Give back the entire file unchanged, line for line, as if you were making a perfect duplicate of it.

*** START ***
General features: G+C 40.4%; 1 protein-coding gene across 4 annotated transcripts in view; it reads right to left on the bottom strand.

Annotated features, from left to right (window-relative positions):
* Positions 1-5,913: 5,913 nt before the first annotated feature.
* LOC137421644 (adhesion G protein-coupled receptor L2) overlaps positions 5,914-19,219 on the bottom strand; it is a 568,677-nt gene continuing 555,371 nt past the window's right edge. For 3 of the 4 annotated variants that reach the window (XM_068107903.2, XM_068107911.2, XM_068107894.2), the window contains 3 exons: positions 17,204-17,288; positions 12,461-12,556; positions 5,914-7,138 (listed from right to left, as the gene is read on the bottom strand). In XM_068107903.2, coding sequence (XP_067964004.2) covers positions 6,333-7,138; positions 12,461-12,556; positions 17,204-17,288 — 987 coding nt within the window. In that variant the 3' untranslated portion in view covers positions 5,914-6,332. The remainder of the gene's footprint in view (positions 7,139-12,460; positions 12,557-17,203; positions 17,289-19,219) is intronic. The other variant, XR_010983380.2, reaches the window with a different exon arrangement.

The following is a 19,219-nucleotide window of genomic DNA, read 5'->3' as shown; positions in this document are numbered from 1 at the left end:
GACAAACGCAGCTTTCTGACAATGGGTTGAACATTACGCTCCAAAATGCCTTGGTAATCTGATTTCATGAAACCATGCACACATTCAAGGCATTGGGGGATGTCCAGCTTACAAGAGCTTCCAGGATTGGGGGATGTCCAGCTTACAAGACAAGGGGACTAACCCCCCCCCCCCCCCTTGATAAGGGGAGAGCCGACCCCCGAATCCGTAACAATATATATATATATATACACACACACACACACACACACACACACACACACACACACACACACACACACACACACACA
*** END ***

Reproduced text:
General features: G+C 40.4%; 1 protein-coding gene across 4 annotated transcripts in view; it reads right to left on the bottom strand.

Annotated features, from left to right (window-relative positions):
* Positions 1-5,913: 5,913 nt before the first annotated feature.
* LOC137421644 (adhesion G protein-coupled receptor L2) overlaps positions 5,914-19,219 on the bottom strand; it is a 568,677-nt gene continuing 555,371 nt past the window's right edge. For 3 of the 4 annotated variants that reach the window (XM_068107903.2, XM_068107911.2, XM_068107894.2), the window contains 3 exons: positions 17,204-17,288; positions 12,461-12,556; positions 5,914-7,138 (listed from right to left, as the gene is read on the bottom strand). In XM_068107903.2, coding sequence (XP_067964004.2) covers positions 6,333-7,138; positions 12,461-12,556; positions 17,204-17,288 — 987 coding nt within the window. In that variant the 3' untranslated portion in view covers positions 5,914-6,332. The remainder of the gene's footprint in view (positions 7,139-12,460; positions 12,557-17,203; positions 17,289-19,219) is intronic. The other variant, XR_010983380.2, reaches the window with a different exon arrangement.

The following is a 19,219-nucleotide window of genomic DNA, read 5'->3' as shown; positions in this document are numbered from 1 at the left end:
GACAAACGCAGCTTTCTGACAATGGGTTGAACATTACGCTCCAAAATGCCTTGGTAATCTGATTTCATGAAACCATGCACACATTCAAGGCATTGGGGGATGTCCAGCTTACAAGAGCTTCCAGGATTGGGGGATGTCCAGCTTACAAGACAAGGGGACTAACCCCCCCCCCCCCCCTTGATAAGGGGAGAGCCGACCCCCGAATCCGTAACAATATATATATATATATACACACACACACACACACACACACACACACACACACACACACACACACACACACACACACA